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The value of going round in circles

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Castle Andrew
Andrew Castle



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08 September 2014

The last 10 years have seen a revolution in the way in which the UK handles municipal waste with volumes of waste sent to landfill dropping by 70% and recycling rates rising from 18% to 44%.

However with recent cuts in government support for local authority waste projects the next steps on the road to a circular economy are marked with uncertainty, argues Andrew Castle.
The appeal of circular economy approaches to dealing with municipal waste are clear to see and the UK has made huge strides already in delivering the vision through improvements in recycling rates and delivery of energy from waste projects.
However the waste sector is now at a watershed. There are mixed messages from government – on the one hand the government owned Green Investment Bank has pointed to a potential £5bn gap in waste treatment capacity in the UK by 2020. On the other hand the withdrawal by DEFRA of waste infrastructure credits for local authority projects points to a “job done” and funding priorities elsewhere. Against this background it is far from clear how the UK will make the next big steps towards the vision of a circular economy.
The perennial issues are finance and technology, and they are closely linked.
In terms of technology although there are many new and exciting waste management technologies, potential investors are wary as there have been too many cases of waste facilities utilising new technologies just not “doing what they say on the tin” with financial and reputational consequences.
The second issue is attracting financing, particularly from commercial banks. Whilst there has been strong commercial bank appetite for local authority sponsored waste projects with long term local authority backed waste supply commitments matching long term debt, these projects are now mostly procured and the next round of projects will largely cater for industrial and commercial waste volumes. This ‘new wave’ of projects present commercial banks with a much more difficult financing proposition.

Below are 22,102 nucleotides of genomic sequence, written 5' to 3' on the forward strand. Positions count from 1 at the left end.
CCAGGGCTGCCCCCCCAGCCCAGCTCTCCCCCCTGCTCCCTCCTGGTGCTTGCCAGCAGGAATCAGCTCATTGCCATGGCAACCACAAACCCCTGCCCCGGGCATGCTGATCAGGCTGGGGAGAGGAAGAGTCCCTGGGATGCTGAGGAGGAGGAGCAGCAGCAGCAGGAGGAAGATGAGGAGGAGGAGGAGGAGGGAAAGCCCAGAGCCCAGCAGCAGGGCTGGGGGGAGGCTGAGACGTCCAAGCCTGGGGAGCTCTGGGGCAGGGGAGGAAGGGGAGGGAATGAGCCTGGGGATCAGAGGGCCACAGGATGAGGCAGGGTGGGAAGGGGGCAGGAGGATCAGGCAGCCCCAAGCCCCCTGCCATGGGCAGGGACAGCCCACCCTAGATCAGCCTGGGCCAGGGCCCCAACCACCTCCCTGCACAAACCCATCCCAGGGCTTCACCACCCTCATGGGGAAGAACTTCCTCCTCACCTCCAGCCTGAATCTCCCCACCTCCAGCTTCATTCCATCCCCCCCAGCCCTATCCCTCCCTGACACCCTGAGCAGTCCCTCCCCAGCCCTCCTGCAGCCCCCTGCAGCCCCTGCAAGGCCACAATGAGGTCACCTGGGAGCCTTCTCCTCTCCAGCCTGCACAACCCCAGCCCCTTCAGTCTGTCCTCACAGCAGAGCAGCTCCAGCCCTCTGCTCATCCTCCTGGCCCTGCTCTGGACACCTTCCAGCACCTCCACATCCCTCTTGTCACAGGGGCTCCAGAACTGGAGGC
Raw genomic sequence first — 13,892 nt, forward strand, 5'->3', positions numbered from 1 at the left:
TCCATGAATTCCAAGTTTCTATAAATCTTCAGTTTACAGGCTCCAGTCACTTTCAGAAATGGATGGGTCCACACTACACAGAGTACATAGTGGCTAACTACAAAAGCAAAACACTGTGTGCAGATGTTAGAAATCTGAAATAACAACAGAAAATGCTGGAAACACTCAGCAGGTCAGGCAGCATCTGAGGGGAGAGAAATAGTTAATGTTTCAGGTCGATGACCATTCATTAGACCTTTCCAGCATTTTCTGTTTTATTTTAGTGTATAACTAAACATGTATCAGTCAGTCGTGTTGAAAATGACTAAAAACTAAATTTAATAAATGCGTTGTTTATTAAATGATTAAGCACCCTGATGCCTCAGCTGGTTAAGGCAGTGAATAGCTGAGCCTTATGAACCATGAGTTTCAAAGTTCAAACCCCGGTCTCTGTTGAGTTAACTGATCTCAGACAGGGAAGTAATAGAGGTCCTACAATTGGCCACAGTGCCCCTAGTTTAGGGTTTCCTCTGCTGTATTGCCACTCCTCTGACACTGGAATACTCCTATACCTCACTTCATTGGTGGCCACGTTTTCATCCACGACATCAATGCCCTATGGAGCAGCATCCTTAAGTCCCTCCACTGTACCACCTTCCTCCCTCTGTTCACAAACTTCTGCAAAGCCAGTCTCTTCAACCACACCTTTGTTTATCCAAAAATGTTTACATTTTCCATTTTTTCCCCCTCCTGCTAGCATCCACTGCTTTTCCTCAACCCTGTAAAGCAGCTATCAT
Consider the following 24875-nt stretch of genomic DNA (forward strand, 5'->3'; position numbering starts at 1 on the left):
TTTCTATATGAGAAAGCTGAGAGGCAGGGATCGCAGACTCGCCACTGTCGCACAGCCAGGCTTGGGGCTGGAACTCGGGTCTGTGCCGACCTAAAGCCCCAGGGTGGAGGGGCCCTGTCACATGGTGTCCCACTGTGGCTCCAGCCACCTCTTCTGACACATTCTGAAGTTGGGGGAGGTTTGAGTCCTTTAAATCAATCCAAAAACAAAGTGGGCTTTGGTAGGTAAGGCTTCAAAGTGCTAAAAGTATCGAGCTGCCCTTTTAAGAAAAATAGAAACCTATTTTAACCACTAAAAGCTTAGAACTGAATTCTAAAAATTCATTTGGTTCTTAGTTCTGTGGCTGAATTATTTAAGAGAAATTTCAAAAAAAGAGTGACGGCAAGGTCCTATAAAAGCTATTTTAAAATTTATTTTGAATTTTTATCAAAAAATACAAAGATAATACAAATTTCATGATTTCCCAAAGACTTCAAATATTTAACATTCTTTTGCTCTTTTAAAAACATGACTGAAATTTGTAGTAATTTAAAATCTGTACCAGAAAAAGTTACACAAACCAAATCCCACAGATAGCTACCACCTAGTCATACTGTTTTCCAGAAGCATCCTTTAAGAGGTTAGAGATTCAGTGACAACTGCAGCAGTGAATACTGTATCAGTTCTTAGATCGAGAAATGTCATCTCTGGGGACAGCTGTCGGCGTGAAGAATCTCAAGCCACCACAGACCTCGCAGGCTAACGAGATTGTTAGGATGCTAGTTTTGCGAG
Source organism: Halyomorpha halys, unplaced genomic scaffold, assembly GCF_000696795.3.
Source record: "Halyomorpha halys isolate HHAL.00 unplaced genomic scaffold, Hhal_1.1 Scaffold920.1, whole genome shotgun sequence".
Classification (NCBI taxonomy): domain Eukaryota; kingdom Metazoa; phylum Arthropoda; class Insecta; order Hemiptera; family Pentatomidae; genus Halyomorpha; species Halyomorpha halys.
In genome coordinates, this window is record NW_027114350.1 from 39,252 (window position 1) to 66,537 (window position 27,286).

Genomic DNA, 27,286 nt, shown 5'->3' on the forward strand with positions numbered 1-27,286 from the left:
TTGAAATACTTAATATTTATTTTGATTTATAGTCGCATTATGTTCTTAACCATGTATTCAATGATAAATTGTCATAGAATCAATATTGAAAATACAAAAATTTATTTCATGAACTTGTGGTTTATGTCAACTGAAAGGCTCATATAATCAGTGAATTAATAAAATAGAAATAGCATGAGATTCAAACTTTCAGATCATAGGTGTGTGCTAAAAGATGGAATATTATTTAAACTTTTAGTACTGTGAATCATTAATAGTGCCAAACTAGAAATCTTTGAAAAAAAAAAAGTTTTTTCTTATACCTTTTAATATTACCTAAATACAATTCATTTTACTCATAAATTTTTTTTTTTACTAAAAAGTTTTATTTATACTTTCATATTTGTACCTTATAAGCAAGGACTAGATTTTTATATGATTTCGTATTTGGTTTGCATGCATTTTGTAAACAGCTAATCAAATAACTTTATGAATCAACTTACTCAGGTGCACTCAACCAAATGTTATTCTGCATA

Firstly they do not have long term waste supply commitments from local authorities so funders have to take a more “merchant” view on availability of waste. Secondly, there is greater technology risk as developers seek to enhance economics by utilising advanced technologies that benefit from green power incentives such as ROCs but don’t have the operational track record of more conventional technologies.
With technology and waste supply risks combining with power market risks, heavy environmental regulation and perennial problems around planning it is easy to see why waste management projects are at the more challenging end of the spectrum of renewables financings. While the UK’s Green Investment Bank is taking a robust view on risk and seeking to catalyse the market, it is but one player and can only do so much on its own. Ultimate success will depend on whether commercial banks can be attracted.
In the meantime, the projects most likely to succeed are those that are supported by larger corporations, either directly or indirectly through offtake or waste supply commitments. Waste management companies such as SITA and Veolia are clearly at the forefront of developments and have a large role to play as investor and/or waste supplier, but they are not alone. British Airways partnership with Solena Fuels to build a plant in London to create an estimated 50,000 tonnes of biojet fuel from waste a year is an exciting example.
For a market that has grown used to the certainties of the UK PPP waste programme, the nascent market for merchant energy from waste presents a new and exciting challenge. Whilst waste management in the UK has made huge strides towards the vision of a circular economy it is important to remember that this is a long term project and progress may not always be as fast as people hope or expect.